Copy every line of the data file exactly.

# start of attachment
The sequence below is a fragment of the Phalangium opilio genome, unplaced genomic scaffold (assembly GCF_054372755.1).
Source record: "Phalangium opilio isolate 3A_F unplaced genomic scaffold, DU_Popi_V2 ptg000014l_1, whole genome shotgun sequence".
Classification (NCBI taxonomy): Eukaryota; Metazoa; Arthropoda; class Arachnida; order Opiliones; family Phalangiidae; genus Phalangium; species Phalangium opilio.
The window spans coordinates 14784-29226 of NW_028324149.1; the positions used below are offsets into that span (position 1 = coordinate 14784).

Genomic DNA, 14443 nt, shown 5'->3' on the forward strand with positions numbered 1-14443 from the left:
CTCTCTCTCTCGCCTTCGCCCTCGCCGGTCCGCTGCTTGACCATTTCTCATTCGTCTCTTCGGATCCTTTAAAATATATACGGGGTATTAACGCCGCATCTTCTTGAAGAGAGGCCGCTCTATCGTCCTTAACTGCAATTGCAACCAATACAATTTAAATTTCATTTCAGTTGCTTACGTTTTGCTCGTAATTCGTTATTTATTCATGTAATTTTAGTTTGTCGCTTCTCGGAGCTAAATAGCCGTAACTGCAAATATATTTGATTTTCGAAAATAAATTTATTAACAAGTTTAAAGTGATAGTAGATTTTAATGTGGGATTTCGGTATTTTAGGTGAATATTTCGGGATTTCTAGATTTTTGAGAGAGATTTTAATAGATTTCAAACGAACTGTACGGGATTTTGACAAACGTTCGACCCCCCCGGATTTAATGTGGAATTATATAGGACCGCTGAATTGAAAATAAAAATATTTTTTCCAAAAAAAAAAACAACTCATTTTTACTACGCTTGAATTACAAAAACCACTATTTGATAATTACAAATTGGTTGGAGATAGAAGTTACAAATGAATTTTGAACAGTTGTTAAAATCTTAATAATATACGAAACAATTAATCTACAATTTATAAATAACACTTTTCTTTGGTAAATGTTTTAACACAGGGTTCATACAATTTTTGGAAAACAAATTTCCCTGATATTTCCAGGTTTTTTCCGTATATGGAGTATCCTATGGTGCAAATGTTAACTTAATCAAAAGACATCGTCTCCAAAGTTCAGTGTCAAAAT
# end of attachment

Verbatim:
The sequence below is a fragment of the Phalangium opilio genome, unplaced genomic scaffold (assembly GCF_054372755.1).
Source record: "Phalangium opilio isolate 3A_F unplaced genomic scaffold, DU_Popi_V2 ptg000014l_1, whole genome shotgun sequence".
Classification (NCBI taxonomy): Eukaryota; Metazoa; Arthropoda; class Arachnida; order Opiliones; family Phalangiidae; genus Phalangium; species Phalangium opilio.
The window spans coordinates 14784-29226 of NW_028324149.1; the positions used below are offsets into that span (position 1 = coordinate 14784).

Genomic DNA, 14443 nt, shown 5'->3' on the forward strand with positions numbered 1-14443 from the left:
CTCTCTCTCTCGCCTTCGCCCTCGCCGGTCCGCTGCTTGACCATTTCTCATTCGTCTCTTCGGATCCTTTAAAATATATACGGGGTATTAACGCCGCATCTTCTTGAAGAGAGGCCGCTCTATCGTCCTTAACTGCAATTGCAACCAATACAATTTAAATTTCATTTCAGTTGCTTACGTTTTGCTCGTAATTCGTTATTTATTCATGTAATTTTAGTTTGTCGCTTCTCGGAGCTAAATAGCCGTAACTGCAAATATATTTGATTTTCGAAAATAAATTTATTAACAAGTTTAAAGTGATAGTAGATTTTAATGTGGGATTTCGGTATTTTAGGTGAATATTTCGGGATTTCTAGATTTTTGAGAGAGATTTTAATAGATTTCAAACGAACTGTACGGGATTTTGACAAACGTTCGACCCCCCCGGATTTAATGTGGAATTATATAGGACCGCTGAATTGAAAATAAAAATATTTTTTCCAAAAAAAAAAACAACTCATTTTTACTACGCTTGAATTACAAAAACCACTATTTGATAATTACAAATTGGTTGGAGATAGAAGTTACAAATGAATTTTGAACAGTTGTTAAAATCTTAATAATATACGAAACAATTAATCTACAATTTATAAATAACACTTTTCTTTGGTAAATGTTTTAACACAGGGTTCATACAATTTTTGGAAAACAAATTTCCCTGATATTTCCAGGTTTTTTCCGTATATGGAGTATCCTATGGTGCAAATGTTAACTTAATCAAAAGACATCGTCTCCAAAGTTCAGTGTCAAAAT